Sunday, October 03, 2010

Summer: here and gone - part two

In mid-September, already the leaves were turning fast.  There were cool mornings and the super hot days.  As I walked with the kids to school there were bright red leaves at our feet; a few here and a few there.  Someone said to me it was the dry weather.  I believe it is also because of the cold, cold mornings. Or is that the maple sap?  I can never remember. So summer was here and now it is gone. Soccer is all about us, even though the World Cup is over.  And the weather is still nice and warm for this time of year.  Even though we had some rain, rain, rain.

I have a new office which I am settling into, and I am gearing up for CD number 3. I am trying to put a studio together with duct tape and old board, pillows and billowy sheets!  It might not sound great but will look incredible!  I even stapled my collection of way-too-many Ben & Jerry carton lids to the walls for looks and to help with the sound!  Function and funky (they are clean, though)!  My plan is to record it myself - the stories part - and have Stevens Blanchard tweak it, and make it pretty, then record the music with him.  He and I will put it all in the pot, mix and then cook at a low temperature for about an hour.  It should work!

The days are beautiful.  The leaf peepers are in town from Mass and CT and everyone with a daily routine has to add an extra 10 -15 minutes to their commute as they follow folks with no schedule to keep.  The rain took down a lot of leaves, but there is still splendor all around if you look.

Today we went to a farm and were treated to all sorts of things - farm stands with fresh, homemade apple pies; local authors selling their books; painters;  fife and drum performers; a trio of fiddlers; hay rides; cider pressed right before us (which we drank, of course) and all sorts of other goodies.  We even had a go at stilt-walking and found that we need to make some of our own as it was so much fun.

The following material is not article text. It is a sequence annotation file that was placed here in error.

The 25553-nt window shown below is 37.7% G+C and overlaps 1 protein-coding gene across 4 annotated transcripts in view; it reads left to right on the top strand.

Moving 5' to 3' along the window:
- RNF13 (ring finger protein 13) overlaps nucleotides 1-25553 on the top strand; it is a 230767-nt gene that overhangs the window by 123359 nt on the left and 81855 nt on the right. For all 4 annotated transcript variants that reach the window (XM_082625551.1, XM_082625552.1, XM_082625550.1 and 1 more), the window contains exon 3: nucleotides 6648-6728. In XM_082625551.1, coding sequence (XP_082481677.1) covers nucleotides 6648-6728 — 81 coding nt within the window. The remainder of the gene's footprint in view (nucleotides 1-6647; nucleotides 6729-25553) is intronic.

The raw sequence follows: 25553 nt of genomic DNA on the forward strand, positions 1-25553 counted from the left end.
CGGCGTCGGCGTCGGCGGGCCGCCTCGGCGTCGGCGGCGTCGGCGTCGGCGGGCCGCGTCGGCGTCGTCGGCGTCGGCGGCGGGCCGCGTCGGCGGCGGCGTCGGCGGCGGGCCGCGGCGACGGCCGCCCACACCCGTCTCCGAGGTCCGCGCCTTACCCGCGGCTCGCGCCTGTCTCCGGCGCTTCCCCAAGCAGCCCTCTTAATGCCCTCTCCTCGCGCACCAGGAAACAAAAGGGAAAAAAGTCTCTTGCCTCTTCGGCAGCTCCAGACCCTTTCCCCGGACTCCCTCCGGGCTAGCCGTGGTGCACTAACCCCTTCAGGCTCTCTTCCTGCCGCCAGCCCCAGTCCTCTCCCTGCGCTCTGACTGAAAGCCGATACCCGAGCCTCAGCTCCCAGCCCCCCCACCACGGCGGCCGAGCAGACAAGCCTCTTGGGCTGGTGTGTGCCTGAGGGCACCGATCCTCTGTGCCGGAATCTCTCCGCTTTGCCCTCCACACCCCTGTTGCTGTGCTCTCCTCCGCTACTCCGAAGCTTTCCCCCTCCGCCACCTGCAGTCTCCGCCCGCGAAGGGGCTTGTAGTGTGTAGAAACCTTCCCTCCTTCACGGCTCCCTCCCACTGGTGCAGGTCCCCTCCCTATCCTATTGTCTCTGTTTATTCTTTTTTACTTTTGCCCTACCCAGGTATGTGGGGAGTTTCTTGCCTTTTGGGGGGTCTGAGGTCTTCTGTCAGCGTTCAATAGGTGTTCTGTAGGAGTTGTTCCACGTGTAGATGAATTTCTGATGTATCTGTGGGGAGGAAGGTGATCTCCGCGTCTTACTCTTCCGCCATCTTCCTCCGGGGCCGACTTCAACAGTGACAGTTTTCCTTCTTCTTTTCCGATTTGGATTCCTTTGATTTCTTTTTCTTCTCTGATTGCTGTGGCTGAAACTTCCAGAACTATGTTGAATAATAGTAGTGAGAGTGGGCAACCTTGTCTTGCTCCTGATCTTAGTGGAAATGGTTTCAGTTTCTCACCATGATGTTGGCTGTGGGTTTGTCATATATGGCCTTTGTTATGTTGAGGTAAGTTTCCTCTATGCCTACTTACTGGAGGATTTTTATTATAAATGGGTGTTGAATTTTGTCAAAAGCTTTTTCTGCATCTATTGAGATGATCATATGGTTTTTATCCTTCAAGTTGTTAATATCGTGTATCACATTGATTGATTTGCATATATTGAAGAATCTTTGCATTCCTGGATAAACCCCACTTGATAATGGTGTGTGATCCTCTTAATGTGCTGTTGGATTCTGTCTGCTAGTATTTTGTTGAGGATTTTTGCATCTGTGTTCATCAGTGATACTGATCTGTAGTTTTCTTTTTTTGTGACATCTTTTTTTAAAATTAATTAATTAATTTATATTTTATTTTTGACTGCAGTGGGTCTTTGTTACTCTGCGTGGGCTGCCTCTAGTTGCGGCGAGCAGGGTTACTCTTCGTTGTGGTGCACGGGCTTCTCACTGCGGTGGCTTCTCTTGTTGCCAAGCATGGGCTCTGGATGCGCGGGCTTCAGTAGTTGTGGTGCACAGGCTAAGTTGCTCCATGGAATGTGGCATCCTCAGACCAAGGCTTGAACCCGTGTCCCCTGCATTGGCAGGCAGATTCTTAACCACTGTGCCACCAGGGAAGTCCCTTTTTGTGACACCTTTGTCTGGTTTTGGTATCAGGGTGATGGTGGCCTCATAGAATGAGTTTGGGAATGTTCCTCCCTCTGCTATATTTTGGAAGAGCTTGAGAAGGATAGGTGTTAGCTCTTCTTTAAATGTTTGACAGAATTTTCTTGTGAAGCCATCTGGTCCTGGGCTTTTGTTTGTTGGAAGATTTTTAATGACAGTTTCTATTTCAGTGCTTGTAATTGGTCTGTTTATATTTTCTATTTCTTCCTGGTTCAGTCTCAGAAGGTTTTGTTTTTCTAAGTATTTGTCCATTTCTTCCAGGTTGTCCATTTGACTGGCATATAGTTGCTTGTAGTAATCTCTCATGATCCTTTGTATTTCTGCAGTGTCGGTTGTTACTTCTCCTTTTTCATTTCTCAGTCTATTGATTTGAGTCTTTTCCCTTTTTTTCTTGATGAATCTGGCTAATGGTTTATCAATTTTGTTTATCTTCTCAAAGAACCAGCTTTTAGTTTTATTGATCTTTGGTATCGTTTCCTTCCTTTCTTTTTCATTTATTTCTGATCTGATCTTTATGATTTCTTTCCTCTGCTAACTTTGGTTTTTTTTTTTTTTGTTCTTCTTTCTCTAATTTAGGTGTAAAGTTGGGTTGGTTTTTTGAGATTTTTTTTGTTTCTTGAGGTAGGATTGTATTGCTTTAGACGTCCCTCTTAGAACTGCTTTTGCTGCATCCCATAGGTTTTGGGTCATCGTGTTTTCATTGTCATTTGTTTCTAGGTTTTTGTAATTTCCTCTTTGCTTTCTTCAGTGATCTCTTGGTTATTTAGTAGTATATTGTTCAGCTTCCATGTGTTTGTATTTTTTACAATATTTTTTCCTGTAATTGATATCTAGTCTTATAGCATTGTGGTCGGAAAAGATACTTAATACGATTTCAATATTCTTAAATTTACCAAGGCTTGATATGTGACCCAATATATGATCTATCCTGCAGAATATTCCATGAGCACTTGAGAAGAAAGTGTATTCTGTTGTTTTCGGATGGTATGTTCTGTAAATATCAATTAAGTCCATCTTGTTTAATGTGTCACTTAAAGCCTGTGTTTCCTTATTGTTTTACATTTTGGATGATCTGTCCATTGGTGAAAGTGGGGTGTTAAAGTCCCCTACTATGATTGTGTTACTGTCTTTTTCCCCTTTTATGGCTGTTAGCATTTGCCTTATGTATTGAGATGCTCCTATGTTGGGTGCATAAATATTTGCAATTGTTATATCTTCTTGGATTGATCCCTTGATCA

Whilst we walked around the farm I wondered at the history of the place and how busy it would have been in its hay day.  Who was the Colonel who had the mill and what was he like?  What did he make at his wood mill, or did he only use it to make planks and boards? We talked about sling shots (which my son made there) and what folks would have used before rubber bands were invented.  We talked about how an acorn would really hurt if someone was hit by one fired by a slingshot, even by accident!  I wondered what the old stone walls knew that we didn't and what secrets the trees were privy to.

It was such a beautiful day and if you let the colours blur as you drove by (if you were a passenger!) the scenery looked like a water fall of shades of red, gold, yellow and green.

When we got home we made pizza and ate apples (so fresh they almost fell into our bag from the branches) cut up and lightly sprinkled with cinnamon, and then read stories before bed.

Tomorrow I will look for wood in our garage that could be used to make stilts.  And then we will walk to school on the stilts, just for the joy of it.



Tony Toledo said...

Simon, your words are clear as a bell. They put me in your living room as we chat, the fall breeze so chilly we shut the window, the trees ablaze. Thanks for hanging your words out the web window for all the world to see. Ciao, Tony Toledo

Carolyn Stearns Storyteller-Announcer said...

brought home a gallon of cider myself today, and I think its time to heat some in the microwave and enjoy! Would be better over a fire with smores and a fox listening but that magic is in NH not here!Enjoyed the blog

Toyin O. said...

Nice blog!